Rabbi Aryeh Ginzburg
Anyone who had the opportunity to spend Pesach with their young children or grandchildren must have heard at least one delicious childish observation worth repeating.
My wife heard one such observation from Shua, our six-year-old grandson. At first, I thought of merely sharing this story with my mother, who would surely kvell from hearing such brilliance from her great-grandchild. Upon further reflection, however, I realized that what I initially characterized as a childish observation may not be all that different from the way many adults think.
Permit me to explain.
Our family spent Pesach together in Orlando, Florida, in a private home that was part of a large resort. The grandchildren enjoyed the facilities on the grounds, especially the water slide. One day of Chol Hamoed, my grandchildren visited their cousins at a different resort that featured a much larger water slide.
As Yom Tov was coming to a close, Shua expressed to my wife that while he had a very enjoyable Yom Tov, next Pesach he wants to go to the resort that his cousins were at because of their larger water slide. “Shua,” my wife countered, “next year Mashiach will be here and we will all be in Yerushalayim. Don’t you remember at the Seder we all sang, ‘Leshanah haba’ah b’Yerushalayim?’”
Shua thought for a moment before saying, “I would rather go to the place with the big slide.”
“But Shua,” my wife persisted, “when Mashiach comes, we’re going to have the Beis Hamikdash again, and you’ll go with your Daddy and brothers to Yerushalayim to bring the Korban Pesach. It will be so exciting and beautiful!”
After a few moments of contemplative silence, he came up with a solution: “Maybe they’ll have a water slide in the Beis Hamikdash.”
What at first seemed like childlike innocence quickly turned around on Motzaei Yom Tov. A friend who had spent Pesach at one of the most luxurious Pesach programs texted me numerous pictures of the magnificent hotel and elegant buffet tables. When I asked him if he enjoyed Yom Tov, he responded, “It just doesn’t get better than this!”
The gemara (Shabbos 10a) tells us that one of the questions each of us will be asked in the Olam Ha’emes is: “Tzipisa l’yeshua — did you await the Geulah”? In all honesty, do we feel a sense of loss or disconnect because we do not have a Beis Hamikdash?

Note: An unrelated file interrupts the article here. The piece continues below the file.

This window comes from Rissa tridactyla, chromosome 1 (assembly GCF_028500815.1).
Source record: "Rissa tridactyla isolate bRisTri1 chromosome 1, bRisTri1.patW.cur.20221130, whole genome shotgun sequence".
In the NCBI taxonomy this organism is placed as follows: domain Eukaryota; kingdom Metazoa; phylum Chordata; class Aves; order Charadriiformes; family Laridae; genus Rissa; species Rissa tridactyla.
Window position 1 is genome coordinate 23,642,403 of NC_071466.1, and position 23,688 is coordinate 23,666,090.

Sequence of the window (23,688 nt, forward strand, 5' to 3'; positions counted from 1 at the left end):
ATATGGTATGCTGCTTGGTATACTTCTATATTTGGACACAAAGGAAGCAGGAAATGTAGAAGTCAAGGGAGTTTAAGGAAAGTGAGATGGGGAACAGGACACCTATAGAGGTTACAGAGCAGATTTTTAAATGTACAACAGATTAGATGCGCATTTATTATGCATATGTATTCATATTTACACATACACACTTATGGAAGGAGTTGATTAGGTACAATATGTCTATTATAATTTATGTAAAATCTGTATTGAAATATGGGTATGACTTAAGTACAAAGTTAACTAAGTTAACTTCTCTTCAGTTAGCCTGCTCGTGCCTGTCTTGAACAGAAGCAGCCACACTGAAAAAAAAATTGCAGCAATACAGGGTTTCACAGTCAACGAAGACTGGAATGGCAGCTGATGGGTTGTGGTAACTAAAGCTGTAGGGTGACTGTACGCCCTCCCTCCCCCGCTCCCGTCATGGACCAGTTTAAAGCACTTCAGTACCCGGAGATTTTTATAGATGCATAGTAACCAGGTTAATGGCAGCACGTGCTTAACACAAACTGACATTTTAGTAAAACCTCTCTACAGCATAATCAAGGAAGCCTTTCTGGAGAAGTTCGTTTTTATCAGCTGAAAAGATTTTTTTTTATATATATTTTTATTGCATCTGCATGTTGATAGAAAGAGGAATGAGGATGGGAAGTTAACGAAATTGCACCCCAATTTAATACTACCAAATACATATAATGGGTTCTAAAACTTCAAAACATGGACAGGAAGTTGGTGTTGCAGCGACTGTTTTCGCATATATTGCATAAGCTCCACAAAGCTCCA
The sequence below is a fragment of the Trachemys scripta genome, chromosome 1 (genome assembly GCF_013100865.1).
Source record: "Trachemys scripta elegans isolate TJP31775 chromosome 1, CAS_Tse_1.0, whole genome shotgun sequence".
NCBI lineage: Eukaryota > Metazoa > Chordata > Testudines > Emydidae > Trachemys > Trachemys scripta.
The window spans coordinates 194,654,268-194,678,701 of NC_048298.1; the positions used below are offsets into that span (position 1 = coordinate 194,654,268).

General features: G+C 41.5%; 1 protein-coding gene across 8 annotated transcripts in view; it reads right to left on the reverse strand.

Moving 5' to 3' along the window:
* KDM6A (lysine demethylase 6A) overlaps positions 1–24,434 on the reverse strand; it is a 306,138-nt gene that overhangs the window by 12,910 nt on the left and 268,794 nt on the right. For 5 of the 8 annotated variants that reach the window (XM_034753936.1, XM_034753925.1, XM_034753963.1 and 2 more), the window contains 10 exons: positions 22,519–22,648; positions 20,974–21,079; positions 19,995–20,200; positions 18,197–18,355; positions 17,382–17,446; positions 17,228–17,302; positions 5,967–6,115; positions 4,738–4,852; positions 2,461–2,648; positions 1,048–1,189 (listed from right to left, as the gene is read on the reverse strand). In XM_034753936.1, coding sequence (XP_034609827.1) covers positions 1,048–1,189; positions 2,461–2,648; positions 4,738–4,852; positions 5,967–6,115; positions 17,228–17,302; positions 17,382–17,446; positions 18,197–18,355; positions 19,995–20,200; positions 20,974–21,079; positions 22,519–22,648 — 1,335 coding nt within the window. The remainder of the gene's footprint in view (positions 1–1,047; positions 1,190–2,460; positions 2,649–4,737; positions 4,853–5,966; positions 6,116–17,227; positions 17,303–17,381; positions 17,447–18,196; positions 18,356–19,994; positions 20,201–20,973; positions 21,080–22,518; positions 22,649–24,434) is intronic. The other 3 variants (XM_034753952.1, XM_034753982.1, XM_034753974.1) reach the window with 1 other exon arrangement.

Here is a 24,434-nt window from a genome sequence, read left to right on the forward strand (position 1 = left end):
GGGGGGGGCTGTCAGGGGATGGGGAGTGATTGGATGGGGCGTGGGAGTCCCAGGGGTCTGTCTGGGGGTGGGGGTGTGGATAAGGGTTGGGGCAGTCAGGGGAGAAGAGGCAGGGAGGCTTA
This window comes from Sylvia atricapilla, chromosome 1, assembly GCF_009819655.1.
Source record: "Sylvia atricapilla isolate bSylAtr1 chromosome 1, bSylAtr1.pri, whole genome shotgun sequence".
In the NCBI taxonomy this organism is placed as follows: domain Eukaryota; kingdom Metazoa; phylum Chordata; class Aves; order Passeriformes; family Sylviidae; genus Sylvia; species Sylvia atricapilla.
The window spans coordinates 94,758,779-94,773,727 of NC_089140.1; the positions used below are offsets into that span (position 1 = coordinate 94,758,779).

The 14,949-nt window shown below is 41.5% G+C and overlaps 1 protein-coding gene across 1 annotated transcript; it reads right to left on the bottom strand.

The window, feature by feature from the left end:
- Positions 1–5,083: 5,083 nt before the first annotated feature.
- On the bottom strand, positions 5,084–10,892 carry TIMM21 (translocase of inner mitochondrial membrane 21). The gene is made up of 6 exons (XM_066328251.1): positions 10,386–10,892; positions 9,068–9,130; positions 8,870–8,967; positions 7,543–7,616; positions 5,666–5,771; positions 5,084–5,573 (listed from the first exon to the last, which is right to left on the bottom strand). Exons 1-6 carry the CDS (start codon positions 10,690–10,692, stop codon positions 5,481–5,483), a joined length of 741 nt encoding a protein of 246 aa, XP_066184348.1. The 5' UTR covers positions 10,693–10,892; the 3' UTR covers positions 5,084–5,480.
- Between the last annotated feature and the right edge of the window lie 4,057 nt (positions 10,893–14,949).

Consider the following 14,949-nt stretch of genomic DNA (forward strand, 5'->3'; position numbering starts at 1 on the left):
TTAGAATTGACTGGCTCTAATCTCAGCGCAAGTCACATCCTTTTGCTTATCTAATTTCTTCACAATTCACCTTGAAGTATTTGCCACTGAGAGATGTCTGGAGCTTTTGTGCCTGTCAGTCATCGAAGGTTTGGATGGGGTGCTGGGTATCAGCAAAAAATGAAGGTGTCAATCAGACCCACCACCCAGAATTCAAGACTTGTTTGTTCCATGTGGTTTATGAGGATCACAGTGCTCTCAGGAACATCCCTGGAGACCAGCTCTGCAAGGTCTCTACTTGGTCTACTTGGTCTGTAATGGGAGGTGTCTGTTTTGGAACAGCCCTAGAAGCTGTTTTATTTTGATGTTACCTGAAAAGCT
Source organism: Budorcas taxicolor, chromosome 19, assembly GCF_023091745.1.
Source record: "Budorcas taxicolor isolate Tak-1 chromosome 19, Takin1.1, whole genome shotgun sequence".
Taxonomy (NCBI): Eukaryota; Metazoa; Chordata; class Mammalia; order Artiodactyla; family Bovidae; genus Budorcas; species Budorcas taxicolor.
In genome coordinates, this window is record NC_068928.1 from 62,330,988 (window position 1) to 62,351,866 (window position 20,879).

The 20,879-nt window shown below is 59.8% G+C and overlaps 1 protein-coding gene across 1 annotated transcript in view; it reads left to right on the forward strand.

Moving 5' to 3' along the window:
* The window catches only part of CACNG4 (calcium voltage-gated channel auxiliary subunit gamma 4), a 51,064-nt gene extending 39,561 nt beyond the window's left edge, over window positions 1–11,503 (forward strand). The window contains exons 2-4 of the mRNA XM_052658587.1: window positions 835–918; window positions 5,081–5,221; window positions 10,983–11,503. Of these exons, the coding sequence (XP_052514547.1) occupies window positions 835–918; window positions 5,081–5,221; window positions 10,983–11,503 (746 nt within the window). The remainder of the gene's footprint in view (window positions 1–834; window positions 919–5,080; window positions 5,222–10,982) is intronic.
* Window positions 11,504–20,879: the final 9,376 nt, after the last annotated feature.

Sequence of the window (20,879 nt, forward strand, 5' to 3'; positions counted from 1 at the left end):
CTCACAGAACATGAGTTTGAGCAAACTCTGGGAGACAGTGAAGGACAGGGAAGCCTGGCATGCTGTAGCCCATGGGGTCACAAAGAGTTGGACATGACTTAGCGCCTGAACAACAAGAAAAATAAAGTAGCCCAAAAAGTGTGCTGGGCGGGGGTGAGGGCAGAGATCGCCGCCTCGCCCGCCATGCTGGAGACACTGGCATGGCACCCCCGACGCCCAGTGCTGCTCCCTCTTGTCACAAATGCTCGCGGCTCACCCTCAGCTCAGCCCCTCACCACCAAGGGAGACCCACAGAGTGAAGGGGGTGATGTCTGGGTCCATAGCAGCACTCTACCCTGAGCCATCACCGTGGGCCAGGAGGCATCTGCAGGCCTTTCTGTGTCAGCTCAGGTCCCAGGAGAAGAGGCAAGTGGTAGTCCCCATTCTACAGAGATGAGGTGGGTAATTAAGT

If a person truly feels, “It just doesn’t get better than this,” the galus mindset has become so deeply rooted in their subconscious that they no longer can feel that something is missing from their lives. And if we don’t feel anything missing, then how can we ever possibly experience a tzipiya l’yeshuah and await the Geulah?
It would be fitting that before we begin to sing “Leshana Haba’ah” at the Seder, we should take a moment to introspect and ask ourselves whether we truly want the Geulah, or do we actually feel that “it doesn’t really get better than this”? Would we rather have a water slide over the Beis Hamikdash?
This lesson was taught to the Yidden of Telshe by their beloved rav, Rav Yosef Leib Bloch ztz”l. When the Balfour declaration was publicized, Jews throughout Europe celebrated it as the beginning of the redemption. In Telshe they danced in the streets and made their way to Rav Bloch’s home so he could address this historic turn of events.
Rav Bloch stepped onto the porch of the second story of his home and addressed the celebratory crowd. There is a wise saying, he said, that if one celebrates something that is not real, it will lead to hopelessness and despair. While we are indeed overjoyed at this historic declaration, he continued, it is not the yeshuah that we have awaited so long, and since the rejoicing is premature, it will ultimately lead to despair.
In simple words, he was telling the townspeople that thinking that “it doesn’t get better than this” is indicative of a lack of awareness and appreciation of just how great it truly will be.